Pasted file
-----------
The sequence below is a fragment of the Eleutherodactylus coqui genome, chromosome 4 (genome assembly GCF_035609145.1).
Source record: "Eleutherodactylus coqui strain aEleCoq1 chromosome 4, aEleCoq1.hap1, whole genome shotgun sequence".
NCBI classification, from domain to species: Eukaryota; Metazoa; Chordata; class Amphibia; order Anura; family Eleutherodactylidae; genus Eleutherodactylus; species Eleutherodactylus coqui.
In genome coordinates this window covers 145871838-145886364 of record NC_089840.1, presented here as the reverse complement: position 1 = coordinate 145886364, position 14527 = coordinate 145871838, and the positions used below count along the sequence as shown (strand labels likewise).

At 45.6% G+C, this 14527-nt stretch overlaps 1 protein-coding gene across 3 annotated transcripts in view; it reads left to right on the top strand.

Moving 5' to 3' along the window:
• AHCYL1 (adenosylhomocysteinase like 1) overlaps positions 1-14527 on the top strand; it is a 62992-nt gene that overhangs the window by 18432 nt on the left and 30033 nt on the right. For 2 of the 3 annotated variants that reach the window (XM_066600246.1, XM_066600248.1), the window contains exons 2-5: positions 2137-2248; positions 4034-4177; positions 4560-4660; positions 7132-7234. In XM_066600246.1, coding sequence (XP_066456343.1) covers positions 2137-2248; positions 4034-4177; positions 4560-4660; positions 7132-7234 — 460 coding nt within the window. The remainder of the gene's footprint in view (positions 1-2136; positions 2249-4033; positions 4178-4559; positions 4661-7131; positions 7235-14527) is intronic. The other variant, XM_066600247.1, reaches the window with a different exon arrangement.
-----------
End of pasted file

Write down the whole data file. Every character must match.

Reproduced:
The sequence below is a fragment of the Eleutherodactylus coqui genome, chromosome 4 (genome assembly GCF_035609145.1).
Source record: "Eleutherodactylus coqui strain aEleCoq1 chromosome 4, aEleCoq1.hap1, whole genome shotgun sequence".
NCBI classification, from domain to species: Eukaryota; Metazoa; Chordata; class Amphibia; order Anura; family Eleutherodactylidae; genus Eleutherodactylus; species Eleutherodactylus coqui.
In genome coordinates this window covers 145871838-145886364 of record NC_089840.1, presented here as the reverse complement: position 1 = coordinate 145886364, position 14527 = coordinate 145871838, and the positions used below count along the sequence as shown (strand labels likewise).

At 45.6% G+C, this 14527-nt stretch overlaps 1 protein-coding gene across 3 annotated transcripts in view; it reads left to right on the top strand.

Moving 5' to 3' along the window:
• AHCYL1 (adenosylhomocysteinase like 1) overlaps positions 1-14527 on the top strand; it is a 62992-nt gene that overhangs the window by 18432 nt on the left and 30033 nt on the right. For 2 of the 3 annotated variants that reach the window (XM_066600246.1, XM_066600248.1), the window contains exons 2-5: positions 2137-2248; positions 4034-4177; positions 4560-4660; positions 7132-7234. In XM_066600246.1, coding sequence (XP_066456343.1) covers positions 2137-2248; positions 4034-4177; positions 4560-4660; positions 7132-7234 — 460 coding nt within the window. The remainder of the gene's footprint in view (positions 1-2136; positions 2249-4033; positions 4178-4559; positions 4661-7131; positions 7235-14527) is intronic. The other variant, XM_066600247.1, reaches the window with a different exon arrangement.